ANCHORAGE, Alaska (AP) — Creators of a public art installation damaged by tides and high winds at an Anchorage beach plan to rebuild the statue-filled exhibit by the original opening date.
Lead project artist Sarah Davies said Friday that participants at Point Woronzof have recovered 82 of 85 of the sculptures made of straw, cement, plaster and burlap. She said the official opening is still scheduled for Dec. 5.
Most of the figures were toppled by the elements this week, just days after they were installed.
Participants say the 100Stone project is about the personal wellness-management stories of Alaskans. The sculptures represent real people dealing with real emotional vulnerabilities, including trauma and mental illness.
Davies said the sculptures will be repositioned beyond the high tide line. Because the placement will differ from the original plan, participants will have to amend various government permits required for the installation, according to Davies.
The vulnerability to the tides was always part of the project because it reflects human frailties, and the tides were mentioned in various government permits required for the project, according to Davies. The damage just happened more aggressively and sooner than expected. It's just too soon for all of them to be so affected, she said.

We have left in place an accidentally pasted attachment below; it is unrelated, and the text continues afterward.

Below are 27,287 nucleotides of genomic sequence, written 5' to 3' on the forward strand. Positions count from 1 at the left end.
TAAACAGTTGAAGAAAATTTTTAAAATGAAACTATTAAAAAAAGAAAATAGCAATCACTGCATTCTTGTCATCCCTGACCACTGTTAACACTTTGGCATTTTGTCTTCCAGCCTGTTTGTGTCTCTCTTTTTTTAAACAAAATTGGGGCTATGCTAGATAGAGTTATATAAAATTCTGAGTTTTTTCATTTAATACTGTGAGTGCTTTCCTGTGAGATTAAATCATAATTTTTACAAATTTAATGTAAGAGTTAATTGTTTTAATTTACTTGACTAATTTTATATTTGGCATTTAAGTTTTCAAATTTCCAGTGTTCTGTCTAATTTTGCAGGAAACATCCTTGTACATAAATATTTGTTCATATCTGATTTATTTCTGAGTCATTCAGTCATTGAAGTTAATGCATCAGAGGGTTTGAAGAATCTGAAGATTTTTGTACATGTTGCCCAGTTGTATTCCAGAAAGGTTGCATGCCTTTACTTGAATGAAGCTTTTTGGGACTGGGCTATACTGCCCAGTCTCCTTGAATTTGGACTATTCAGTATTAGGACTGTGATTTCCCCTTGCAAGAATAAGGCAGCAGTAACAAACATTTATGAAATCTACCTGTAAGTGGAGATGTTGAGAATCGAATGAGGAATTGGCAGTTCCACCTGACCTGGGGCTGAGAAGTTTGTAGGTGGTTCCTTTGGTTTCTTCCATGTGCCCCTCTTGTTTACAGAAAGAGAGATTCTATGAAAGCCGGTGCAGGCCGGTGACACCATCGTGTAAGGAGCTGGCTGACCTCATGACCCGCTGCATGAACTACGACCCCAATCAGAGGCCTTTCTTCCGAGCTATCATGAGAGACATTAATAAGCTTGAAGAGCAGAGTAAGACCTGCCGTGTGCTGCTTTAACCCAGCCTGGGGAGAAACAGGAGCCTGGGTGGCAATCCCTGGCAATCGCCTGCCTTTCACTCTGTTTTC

"That's where all my emotions are right now," she said. "And at the same time, it's so perfect for the message."
Davies has been visiting the site daily, and was there again Friday, inspecting some of the downed sculptures. She is still hoping to find the three sculptures that remain missing.
"These are people. These are people's stories, and if they are still there, I'm their steward," Davies said. "I need to take care of them."
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